“Internationalisation is needed if major issues are to be tackled”

We are faced increasingly with major issues that do not end at geographical borders. The energy transition, the nitrogen issue and the climate problem. These are cross-border issues, so we have to tackle them internationally. In the Week of the International Student, Jacomine Ravensbergen of the Executive Board of Avans University of Applied Sciences talks about the importance of internationalisation.

“Internationalisation has always been an important topic,” Jacomine begins. “After all, there are very few companies in the Netherlands that are concerned solely with domestic business. So as a university of applied sciences we have to do something about it too.” Major social issues have arisen in recent years. “The energy transition, agricultural transition, food transition. We in the Netherlands cannot solve such issues on our own. We have to tackle them in partnership with our neighbouring countries. We have to prepare our students for that.” 

From improvement to expansion

In the past few years, Avans was concerned mainly with improving the current international policy. Integrating the international competencies even better into existing study programmes. And building up an international community. “Four or five percent of our students come from abroad,” says Jacomine. “Those students can feel quite lonely among all the Dutch students.” There was not necessarily a demand for more English-language study programmes. 
But that is changing. Because of the major present-day issues and because of labour market shortages. “We have a lack of personnel in healthcare, education and technology. If we as Avans want to help find a solution, we have to recruit internationally.” Technology in particular is well suited to this. “It’s a really international sector. We are presently investigating whether we can offer more English-language study programmes in those disciplines,” Jacomine explains.

Avans is also working on a Master’s Institute, for which seven Master’s programmes are on the schedule. Four or five of them will probably be given in English. Research could also play a big role in Avans’s ambitions in terms of internationalisation. “Research is international by definition,” says Jacomine. “The new Centres of Expertise focus on major social issues. Energy, food, housing, nitrogen… These issues extend beyond the Dutch borders.” Further strengthening the link between teaching and research ensures that the international nature of research filters through to the teaching, as well as to staff and students.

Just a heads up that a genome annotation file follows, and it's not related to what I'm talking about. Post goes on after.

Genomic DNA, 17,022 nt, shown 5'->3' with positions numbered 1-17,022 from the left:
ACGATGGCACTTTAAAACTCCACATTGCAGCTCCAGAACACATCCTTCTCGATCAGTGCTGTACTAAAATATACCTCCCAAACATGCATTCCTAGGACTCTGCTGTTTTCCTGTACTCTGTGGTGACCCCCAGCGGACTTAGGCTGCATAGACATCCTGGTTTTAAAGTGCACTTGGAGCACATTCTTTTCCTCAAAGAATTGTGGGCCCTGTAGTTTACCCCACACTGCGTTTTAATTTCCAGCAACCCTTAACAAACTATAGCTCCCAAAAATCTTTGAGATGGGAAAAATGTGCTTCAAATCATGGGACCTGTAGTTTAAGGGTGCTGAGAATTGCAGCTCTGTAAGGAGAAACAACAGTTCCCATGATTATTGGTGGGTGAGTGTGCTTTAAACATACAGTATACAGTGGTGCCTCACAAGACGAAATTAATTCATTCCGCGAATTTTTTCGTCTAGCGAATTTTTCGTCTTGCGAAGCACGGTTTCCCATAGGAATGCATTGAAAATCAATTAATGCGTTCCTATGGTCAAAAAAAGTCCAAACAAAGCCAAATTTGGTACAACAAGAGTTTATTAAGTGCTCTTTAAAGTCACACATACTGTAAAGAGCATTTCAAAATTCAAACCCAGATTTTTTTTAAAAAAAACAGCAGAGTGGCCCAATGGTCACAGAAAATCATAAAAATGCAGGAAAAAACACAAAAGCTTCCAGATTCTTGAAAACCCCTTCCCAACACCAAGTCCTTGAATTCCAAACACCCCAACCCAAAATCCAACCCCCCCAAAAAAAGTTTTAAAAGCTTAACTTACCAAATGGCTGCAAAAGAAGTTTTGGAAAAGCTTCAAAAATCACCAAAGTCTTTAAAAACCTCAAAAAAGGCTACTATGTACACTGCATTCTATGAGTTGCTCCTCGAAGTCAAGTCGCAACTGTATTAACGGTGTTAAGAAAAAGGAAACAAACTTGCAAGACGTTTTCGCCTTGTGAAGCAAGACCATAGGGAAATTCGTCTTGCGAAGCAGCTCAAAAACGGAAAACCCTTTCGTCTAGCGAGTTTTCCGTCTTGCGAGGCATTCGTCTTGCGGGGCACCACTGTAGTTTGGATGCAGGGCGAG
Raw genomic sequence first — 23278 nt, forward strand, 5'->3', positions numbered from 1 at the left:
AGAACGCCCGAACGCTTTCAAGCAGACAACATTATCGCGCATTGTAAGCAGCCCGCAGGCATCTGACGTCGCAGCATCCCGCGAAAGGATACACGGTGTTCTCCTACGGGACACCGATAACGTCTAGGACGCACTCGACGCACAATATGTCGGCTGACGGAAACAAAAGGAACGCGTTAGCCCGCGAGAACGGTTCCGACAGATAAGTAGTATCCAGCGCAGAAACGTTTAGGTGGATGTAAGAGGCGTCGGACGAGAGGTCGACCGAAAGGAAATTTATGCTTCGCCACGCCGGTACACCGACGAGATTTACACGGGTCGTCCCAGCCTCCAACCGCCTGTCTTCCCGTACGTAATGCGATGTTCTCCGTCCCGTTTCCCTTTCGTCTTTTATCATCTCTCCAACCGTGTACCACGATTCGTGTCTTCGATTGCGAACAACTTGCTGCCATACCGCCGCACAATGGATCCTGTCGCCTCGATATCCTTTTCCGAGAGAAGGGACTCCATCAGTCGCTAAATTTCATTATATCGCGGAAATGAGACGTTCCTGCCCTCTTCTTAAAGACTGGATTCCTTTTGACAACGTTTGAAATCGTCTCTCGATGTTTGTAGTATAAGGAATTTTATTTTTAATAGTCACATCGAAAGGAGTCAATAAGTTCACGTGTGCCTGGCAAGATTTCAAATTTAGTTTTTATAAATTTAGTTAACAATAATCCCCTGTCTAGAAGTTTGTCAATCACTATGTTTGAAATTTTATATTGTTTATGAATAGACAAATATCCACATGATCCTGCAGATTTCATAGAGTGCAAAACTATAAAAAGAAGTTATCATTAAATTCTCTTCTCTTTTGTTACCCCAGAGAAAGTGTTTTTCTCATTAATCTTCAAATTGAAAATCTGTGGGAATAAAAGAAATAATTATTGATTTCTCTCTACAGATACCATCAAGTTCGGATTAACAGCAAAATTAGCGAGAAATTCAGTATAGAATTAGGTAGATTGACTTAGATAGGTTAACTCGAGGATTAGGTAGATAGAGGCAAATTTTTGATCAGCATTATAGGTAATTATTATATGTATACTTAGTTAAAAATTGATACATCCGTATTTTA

Student apartments

A significant part of the ambitions in internationalisation is to attract more foreign students to Avans. But those students have to be able to find somewhere to live. That is something that has not always been easy in recent years. “We want more student apartments to be built alongside the Avans building in Tilburg,” Jacomine confirms. “And there will be a few hundred extra student apartments in Onderwijsboulevard in Den Bosch. But it isn’t so easy in Breda. There we are being held back by regulations. If we can find a solution with the City, we can quickly provide accommodation on the campus.” Fortunately, Avans still has time on its side. The first international Master’s programmes start in September 2024 and the plans for international technology teaching are still in the exploratory phase. "We don’t want to ask too much of our staff in that regard. They already have their hands full with the educational transition.” 
Nevertheless, the educational transition provides opportunities for internationalisation. “We are now redesigning the study programmes,” says Jacomine. “So this is the right time to think about it. And internationalisation also affects important themes in our Ambition 2025. Diversity and inclusion, for example, as well as sustainability. When we get going with that, it will actually be very logical to include internationalisation.”

Internationalisation at home

Internationalisation is more than just bringing foreign students to Avans. All students get English at B2 level. And during their study programme many students take a minor in another country or do their work placement abroad. “But we are also engaging in internationalisation at home, for instance with international challenges and by cooperating with international companies,” says Jacomine. “Or we arrange work placements in places in the Netherlands where a lot of different cultures come together. In this way, we get all students ready to work together with different nationalities and cultures. And not only the students that are taking an international study programme; after all, internationalisation is something that affects everyone at Avans.”

Photo: This week the International Conference takes place at Avans. Students from three international minors set to work on assignments from two lecturers from the Centre of Expertise for General Well-Being and New Entrepreneurship and from the Province of Noord-Brabant. Jacomine Ravensbergen opened the conference in the company of the Mexican ambassador to the Netherlands, Mr José Antonio Zabalgoitia Trejo.